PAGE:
Hong Kong developer SHKP has no overseas expansion plans after reaching record HK$40 billion in contract sales
Developer reports a 22 per cent rise in core earnings to HK$24.17 billion for the full year to June
Sun Hung Kai Properties, Hong Kong’s largest developer by market value, said it has no immediate plans to embark on an overseas expansion after it achieved record contract sales of HK$40.7 billion for the year to June amid a property market correction.
“We will focus on Hong Kong and the mainland [property market],” said chairman and managing director Raymond Kwok Ping-luen.
His remarks come after Cheung Kong Property Holdings chairman Li Ka-shing said in August that “the [CK] group will also pursue other global investments to extend its reach in new business areas” given the challenges it faces in identifying investments with reasonable returns in the current cyclical stage in the property market.
Kwok said the Hong Kong property market has experienced several rounds of difficult periods since he returned to the city in 1978.
“As our recurrent income is growing, it will strengthen our position. The firm will maintain our dividend payout ratio of 40 to 50 per cent,” he said.
Kwok hopes the government will release more residential and office sites for tender so that “developers will have more opportunities to participate in government land sales”.
SHKP’s former co-chairman Thomas Kwok Ping-kwong did not attend Thursday’s media results briefing. He was convicted of offering HK$8.5 million in bribes to former No 2 government official Rafael Hui Si-yan and released on HK$10 million cash bail in July after having served 18 months behind bars.
“Thomas is busy preparing for the appeal which is scheduled for May next year. He can’t return to the company before settling the appeal case,” said Raymond Kwok, Thomas’ younger brother. “Thomas always dines with [our] mother and is spending time with family. He always emphasises the importance of health and family.”
Commenting on the performance of the third generation working in the company, Raymond Kwok said both Adam Kwok and Christopher Kwok are hardworking and full of passion and curiosity about their work.
“They are learning step by step... I have confidence they will catch up,” he said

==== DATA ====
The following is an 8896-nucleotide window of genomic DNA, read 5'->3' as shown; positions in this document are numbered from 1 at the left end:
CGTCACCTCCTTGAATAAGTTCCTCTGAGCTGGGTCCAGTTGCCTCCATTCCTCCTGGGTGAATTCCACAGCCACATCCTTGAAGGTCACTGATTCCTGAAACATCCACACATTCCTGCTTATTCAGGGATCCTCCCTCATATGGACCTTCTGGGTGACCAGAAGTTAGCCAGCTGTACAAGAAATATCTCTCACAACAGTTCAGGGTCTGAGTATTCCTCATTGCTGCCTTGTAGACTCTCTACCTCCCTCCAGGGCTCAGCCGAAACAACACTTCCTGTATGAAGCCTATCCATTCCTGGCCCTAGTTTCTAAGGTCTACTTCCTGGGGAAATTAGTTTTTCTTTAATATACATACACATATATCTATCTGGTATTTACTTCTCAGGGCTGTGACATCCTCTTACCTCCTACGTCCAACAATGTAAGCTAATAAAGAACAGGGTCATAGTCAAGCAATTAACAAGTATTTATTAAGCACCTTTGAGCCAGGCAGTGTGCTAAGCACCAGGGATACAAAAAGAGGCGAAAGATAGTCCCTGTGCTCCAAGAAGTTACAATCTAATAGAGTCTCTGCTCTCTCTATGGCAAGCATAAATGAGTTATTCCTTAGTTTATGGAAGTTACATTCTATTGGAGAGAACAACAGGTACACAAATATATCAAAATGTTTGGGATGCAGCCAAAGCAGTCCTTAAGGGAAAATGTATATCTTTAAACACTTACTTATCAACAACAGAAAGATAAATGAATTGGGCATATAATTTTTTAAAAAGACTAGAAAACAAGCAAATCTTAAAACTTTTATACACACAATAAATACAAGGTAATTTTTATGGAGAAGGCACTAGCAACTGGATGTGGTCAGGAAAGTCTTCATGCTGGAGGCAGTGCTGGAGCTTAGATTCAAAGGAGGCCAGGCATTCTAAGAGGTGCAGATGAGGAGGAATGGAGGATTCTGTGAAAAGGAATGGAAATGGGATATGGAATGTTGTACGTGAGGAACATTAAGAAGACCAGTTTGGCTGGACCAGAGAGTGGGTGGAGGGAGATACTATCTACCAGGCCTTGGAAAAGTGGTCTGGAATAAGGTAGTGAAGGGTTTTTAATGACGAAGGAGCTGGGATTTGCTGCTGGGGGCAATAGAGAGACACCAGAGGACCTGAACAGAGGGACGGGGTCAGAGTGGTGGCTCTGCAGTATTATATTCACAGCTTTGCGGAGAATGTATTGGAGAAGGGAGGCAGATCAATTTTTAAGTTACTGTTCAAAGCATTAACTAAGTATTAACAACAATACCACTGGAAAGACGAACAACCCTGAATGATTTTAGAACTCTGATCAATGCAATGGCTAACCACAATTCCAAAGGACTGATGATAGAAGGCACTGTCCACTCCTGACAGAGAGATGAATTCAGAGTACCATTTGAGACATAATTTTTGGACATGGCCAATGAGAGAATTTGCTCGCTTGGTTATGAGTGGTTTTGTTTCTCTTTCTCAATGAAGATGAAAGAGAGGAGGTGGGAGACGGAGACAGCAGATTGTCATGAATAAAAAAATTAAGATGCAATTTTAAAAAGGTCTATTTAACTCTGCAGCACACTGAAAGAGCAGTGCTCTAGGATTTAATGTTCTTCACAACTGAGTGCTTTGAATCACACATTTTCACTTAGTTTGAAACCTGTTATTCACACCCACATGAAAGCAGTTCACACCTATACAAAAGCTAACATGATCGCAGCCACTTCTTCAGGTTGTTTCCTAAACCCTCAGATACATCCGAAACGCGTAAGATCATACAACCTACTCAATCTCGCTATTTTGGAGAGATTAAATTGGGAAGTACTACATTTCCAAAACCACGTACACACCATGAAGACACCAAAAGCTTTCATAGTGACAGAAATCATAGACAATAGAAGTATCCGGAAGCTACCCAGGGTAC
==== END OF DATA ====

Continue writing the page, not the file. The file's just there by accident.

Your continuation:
Christopher Kwok, the second son of Raymond Kwok and executive director of SHKP, made his first appearance at a company media briefing on Thursday. Adam Kwok, the son of Thomas Kwok, is also executive director.
Shares of SHKP rose 2.28 per cent and closed at a 52-week high of HK$120.8 ahead of the firm’s full year results announcement.
It reported its core earnings for the full year to June 30 had climbed 22 per cent from the previous year, as profits from the Hong Kong and mainland property markets increased.
Excluding revaluation gains on investment properties, underlying profit came to HK$24.17 billion, or HK$8.37 per share, in line with the expectations of seven analysts polled by the South China Morning Post who forecast core earnings of HK$22.5 billion to HK$25 billion. The profit compared with HK$19.8 billion a year earlier.
SHKP said turnover was up 36.54 per cent to HK$91.18 billion from a year ago. SHKP’s directors announced a final dividend of HK$2.8 a share, up 16.66 per cent from a year ago.
Eva Lee, an analyst at UBS, said SHKP had achieved its original sales target after accelerating its project launches.
“But its margin could be hurt by the lower pricing power amid a softening market,” she added.
Victor Lui, deputy managing director, expects the firm could achieve the same sales target of HK$40 billion for the year to June 2017.
SHKP will have more than three million square feet of residential gross floor area, mostly small -to-medium sized flats, to be completed annually in Hong Kong over the next three financial years, Liu said.